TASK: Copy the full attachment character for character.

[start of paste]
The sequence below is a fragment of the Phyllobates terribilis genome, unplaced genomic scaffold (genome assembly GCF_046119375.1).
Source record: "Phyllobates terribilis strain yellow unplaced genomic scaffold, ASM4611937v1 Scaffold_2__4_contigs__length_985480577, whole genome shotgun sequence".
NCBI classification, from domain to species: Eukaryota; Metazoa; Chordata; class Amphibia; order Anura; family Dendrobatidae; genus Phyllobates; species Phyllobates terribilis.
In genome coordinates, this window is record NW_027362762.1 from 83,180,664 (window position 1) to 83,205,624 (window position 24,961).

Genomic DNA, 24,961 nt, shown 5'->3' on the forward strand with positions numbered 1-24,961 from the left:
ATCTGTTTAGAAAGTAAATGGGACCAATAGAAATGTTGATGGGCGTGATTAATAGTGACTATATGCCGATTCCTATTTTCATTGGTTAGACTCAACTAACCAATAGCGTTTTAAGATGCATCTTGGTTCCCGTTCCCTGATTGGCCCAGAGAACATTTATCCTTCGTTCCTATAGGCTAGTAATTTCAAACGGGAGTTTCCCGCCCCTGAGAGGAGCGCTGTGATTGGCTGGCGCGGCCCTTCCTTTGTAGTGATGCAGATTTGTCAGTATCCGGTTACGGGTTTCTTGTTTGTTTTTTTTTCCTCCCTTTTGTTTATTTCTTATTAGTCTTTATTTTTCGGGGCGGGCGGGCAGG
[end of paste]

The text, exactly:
The sequence below is a fragment of the Phyllobates terribilis genome, unplaced genomic scaffold (genome assembly GCF_046119375.1).
Source record: "Phyllobates terribilis strain yellow unplaced genomic scaffold, ASM4611937v1 Scaffold_2__4_contigs__length_985480577, whole genome shotgun sequence".
NCBI classification, from domain to species: Eukaryota; Metazoa; Chordata; class Amphibia; order Anura; family Dendrobatidae; genus Phyllobates; species Phyllobates terribilis.
In genome coordinates, this window is record NW_027362762.1 from 83,180,664 (window position 1) to 83,205,624 (window position 24,961).

Genomic DNA, 24,961 nt, shown 5'->3' on the forward strand with positions numbered 1-24,961 from the left:
ATCTGTTTAGAAAGTAAATGGGACCAATAGAAATGTTGATGGGCGTGATTAATAGTGACTATATGCCGATTCCTATTTTCATTGGTTAGACTCAACTAACCAATAGCGTTTTAAGATGCATCTTGGTTCCCGTTCCCTGATTGGCCCAGAGAACATTTATCCTTCGTTCCTATAGGCTAGTAATTTCAAACGGGAGTTTCCCGCCCCTGAGAGGAGCGCTGTGATTGGCTGGCGCGGCCCTTCCTTTGTAGTGATGCAGATTTGTCAGTATCCGGTTACGGGTTTCTTGTTTGTTTTTTTTTCCTCCCTTTTGTTTATTTCTTATTAGTCTTTATTTTTCGGGGCGGGCGGGCAGG